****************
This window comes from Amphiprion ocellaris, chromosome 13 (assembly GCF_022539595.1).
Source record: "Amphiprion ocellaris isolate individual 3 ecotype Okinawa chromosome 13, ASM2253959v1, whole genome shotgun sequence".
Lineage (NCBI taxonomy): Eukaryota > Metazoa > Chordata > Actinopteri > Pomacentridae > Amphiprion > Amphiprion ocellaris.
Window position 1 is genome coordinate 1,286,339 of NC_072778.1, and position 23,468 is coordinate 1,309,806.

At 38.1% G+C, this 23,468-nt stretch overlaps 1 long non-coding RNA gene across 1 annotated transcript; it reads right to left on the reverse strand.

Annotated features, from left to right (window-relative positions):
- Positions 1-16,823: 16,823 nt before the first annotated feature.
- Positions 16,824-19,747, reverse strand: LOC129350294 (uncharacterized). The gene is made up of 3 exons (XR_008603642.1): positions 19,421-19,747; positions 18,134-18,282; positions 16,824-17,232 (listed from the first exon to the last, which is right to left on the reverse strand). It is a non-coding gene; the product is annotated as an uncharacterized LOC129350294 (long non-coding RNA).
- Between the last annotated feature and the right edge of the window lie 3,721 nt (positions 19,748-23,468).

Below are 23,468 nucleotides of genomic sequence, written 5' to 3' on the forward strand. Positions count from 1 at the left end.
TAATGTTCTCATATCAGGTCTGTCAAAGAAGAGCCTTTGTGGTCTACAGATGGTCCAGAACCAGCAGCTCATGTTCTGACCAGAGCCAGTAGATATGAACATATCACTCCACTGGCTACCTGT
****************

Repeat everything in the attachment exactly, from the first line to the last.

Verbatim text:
This window comes from Amphiprion ocellaris, chromosome 13 (assembly GCF_022539595.1).
Source record: "Amphiprion ocellaris isolate individual 3 ecotype Okinawa chromosome 13, ASM2253959v1, whole genome shotgun sequence".
Lineage (NCBI taxonomy): Eukaryota > Metazoa > Chordata > Actinopteri > Pomacentridae > Amphiprion > Amphiprion ocellaris.
Window position 1 is genome coordinate 1,286,339 of NC_072778.1, and position 23,468 is coordinate 1,309,806.

At 38.1% G+C, this 23,468-nt stretch overlaps 1 long non-coding RNA gene across 1 annotated transcript; it reads right to left on the reverse strand.

Annotated features, from left to right (window-relative positions):
- Positions 1-16,823: 16,823 nt before the first annotated feature.
- Positions 16,824-19,747, reverse strand: LOC129350294 (uncharacterized). The gene is made up of 3 exons (XR_008603642.1): positions 19,421-19,747; positions 18,134-18,282; positions 16,824-17,232 (listed from the first exon to the last, which is right to left on the reverse strand). It is a non-coding gene; the product is annotated as an uncharacterized LOC129350294 (long non-coding RNA).
- Between the last annotated feature and the right edge of the window lie 3,721 nt (positions 19,748-23,468).

Below are 23,468 nucleotides of genomic sequence, written 5' to 3' on the forward strand. Positions count from 1 at the left end.
TAATGTTCTCATATCAGGTCTGTCAAAGAAGAGCCTTTGTGGTCTACAGATGGTCCAGAACCAGCAGCTCATGTTCTGACCAGAGCCAGTAGATATGAACATATCACTCCACTGGCTACCTGT